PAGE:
Edinburgh, Fife & East Scotland

Mohammad Asghar 'to return to jail where he was shot'

Muhammad Asghar Image copyright Aamer Anwar
Image caption The 70-year-old was arrested in 2010 after writing letters to a number of people claiming to be a prophet

Lawyers acting for a Scot who was shot by a prison guard in Pakistan have called on the prime minister to intervene, after reports he will return to the jail where he was attacked.

Mohammad Asghar, who suffers from paranoid schizophrenia, was sentenced to death for blasphemy in January.

The 70-year-old has been in hospital since he was shot in the back on Thursday at Adiala jail in Rawalpindi.

The charity Reprieve has asked David Cameron to act to ensure his safety.

Reports that the Pakistani authorities intended to return him to the prison where he was shot have led to new concerns for the Edinburgh businessman's safety.

Reprieve said the prison does not have the facilities to adequately treat individuals with mental illness as severe as Mr Asghar's. His lawyers have also noted a marked deterioration in his condition following the recent attempt on his life.

The charity has written to the Prime Minister, asking that all possible steps be taken to ensure that Mr Asghar is held in a secure facility where he can receive adequate treatment for his injuries and mental health problems.

Maya Foa, director of Reprieve's death penalty team, said: "To move Mr Asghar to a prison now, where there is no way of guaranteeing his safety, would be to effectively hand out a second death sentence that could be carried out at any moment.

Image caption Mr Asghar was shot in the back at Adiala jail in Rawalpindi on Thursday morning

"The British government simply cannot allow this to happen. They must ensure that he is held in a secure medical facility where he can receive the treatment he so desperately needs, both for his recent injuries and his existing mental illness."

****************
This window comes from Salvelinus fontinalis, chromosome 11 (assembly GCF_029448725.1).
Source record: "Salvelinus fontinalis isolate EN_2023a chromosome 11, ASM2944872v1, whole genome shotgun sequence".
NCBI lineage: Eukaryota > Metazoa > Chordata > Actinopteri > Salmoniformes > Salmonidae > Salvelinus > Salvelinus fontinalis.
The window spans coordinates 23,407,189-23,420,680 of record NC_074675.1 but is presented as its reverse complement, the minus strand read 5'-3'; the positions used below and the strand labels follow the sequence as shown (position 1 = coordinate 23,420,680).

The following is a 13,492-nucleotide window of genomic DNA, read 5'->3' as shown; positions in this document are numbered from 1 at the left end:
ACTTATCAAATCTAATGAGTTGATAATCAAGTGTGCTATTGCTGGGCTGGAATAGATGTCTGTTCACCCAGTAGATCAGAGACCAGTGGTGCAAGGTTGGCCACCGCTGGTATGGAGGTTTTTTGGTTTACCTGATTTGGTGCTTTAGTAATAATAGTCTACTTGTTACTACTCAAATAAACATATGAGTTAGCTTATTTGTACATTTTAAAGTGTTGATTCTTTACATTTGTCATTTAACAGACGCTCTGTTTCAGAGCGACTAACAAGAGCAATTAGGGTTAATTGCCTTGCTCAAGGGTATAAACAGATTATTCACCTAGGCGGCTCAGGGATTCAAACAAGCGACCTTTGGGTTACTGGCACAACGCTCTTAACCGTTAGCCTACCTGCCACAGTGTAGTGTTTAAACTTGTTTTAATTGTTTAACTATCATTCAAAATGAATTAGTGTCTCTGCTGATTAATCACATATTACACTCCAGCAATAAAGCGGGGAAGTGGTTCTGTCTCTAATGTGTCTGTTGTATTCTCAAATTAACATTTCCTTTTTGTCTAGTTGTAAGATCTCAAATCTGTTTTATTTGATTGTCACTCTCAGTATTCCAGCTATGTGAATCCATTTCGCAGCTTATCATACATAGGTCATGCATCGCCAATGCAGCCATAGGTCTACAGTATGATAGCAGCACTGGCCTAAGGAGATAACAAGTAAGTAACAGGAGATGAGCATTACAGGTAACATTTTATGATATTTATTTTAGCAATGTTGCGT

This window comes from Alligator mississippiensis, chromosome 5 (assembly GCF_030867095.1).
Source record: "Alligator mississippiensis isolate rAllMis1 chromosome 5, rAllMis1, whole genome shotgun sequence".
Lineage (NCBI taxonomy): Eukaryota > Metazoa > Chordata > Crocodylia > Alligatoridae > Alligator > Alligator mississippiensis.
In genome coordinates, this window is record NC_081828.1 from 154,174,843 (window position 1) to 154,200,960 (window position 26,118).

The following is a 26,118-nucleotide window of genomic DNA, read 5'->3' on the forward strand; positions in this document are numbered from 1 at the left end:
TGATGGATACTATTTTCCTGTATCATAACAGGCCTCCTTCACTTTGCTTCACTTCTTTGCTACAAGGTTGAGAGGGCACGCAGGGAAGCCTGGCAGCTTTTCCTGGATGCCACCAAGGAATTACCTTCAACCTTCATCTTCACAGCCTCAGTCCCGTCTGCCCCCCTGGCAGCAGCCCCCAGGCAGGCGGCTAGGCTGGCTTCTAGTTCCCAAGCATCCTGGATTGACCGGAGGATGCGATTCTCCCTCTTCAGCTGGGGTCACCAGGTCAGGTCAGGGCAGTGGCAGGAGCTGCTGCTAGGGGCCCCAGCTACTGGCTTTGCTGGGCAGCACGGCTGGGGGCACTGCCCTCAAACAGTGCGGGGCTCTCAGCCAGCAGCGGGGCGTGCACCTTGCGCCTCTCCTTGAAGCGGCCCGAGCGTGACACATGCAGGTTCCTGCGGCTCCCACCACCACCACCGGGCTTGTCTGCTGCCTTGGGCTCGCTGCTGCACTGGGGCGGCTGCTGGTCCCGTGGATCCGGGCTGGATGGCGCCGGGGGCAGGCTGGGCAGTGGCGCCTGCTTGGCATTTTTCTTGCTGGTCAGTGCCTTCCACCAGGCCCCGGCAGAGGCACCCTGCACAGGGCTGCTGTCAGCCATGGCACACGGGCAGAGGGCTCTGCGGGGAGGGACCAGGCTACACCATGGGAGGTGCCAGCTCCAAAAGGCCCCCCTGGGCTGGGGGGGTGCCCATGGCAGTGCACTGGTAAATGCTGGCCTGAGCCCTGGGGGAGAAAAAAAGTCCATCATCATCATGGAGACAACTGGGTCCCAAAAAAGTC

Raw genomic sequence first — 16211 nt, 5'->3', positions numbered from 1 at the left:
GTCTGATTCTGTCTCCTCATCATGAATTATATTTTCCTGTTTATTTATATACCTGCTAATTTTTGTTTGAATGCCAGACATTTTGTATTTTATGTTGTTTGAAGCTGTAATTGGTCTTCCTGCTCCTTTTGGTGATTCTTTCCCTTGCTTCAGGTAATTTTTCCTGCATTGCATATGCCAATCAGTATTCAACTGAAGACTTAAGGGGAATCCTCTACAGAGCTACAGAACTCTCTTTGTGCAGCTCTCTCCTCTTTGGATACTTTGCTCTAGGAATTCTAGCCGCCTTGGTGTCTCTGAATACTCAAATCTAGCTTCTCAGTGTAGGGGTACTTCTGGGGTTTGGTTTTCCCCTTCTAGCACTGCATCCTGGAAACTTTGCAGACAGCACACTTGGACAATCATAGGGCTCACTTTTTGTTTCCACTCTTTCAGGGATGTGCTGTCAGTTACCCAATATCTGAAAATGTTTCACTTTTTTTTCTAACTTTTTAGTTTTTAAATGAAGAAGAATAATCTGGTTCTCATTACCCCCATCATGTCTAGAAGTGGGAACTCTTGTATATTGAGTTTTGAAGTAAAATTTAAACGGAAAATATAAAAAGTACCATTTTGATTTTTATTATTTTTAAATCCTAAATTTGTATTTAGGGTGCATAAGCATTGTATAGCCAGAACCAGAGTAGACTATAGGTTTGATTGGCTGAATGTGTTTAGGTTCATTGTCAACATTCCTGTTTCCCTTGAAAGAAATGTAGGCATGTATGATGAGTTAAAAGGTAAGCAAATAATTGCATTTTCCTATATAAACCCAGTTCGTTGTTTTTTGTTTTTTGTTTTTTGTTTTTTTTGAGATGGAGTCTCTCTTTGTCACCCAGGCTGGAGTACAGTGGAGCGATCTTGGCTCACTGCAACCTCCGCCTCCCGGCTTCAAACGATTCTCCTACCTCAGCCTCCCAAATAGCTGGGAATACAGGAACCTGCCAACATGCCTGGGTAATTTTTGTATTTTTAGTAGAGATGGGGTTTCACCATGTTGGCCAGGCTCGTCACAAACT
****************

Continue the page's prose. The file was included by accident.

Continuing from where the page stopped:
Mr Asghar moved to Pakistan in 2010.

He was later arrested for writing several letters claiming to be a prophet and was sentenced to death for blasphemy.

Lawyers filed an appeal against his conviction in February, and pointed out that judges at his original trial refused to consider clear evidence of his mental illness.

However, according to Reprieve, it can often take five years or more before an appeal is heard.

In a press conference in Edinburgh on Friday, Mr Asghar's family asked the government to help.

'Properly protected'

His daughter, Jasmine, said: "Our father is a very mentally ill man. He has been unwell for a very long time and in 2010 he was diagnosed as suffering from paranoid schizophrenia by his doctors here in Scotland.

"We are begging David Cameron and the whole of the British government to do everything they can to ensure that as soon as he is well enough to travel our father is brought back to the UK where he will be safe.

"Until then, we want him to be kept in a hospital where he will be properly protected and treated.

"He has now been in prison for four years and is basically being punished because he is sick."

A prison guard, Mohammad Yousuf, appeared in court in Rawalpindi on Friday accused of the shooting and was remanded in custody.

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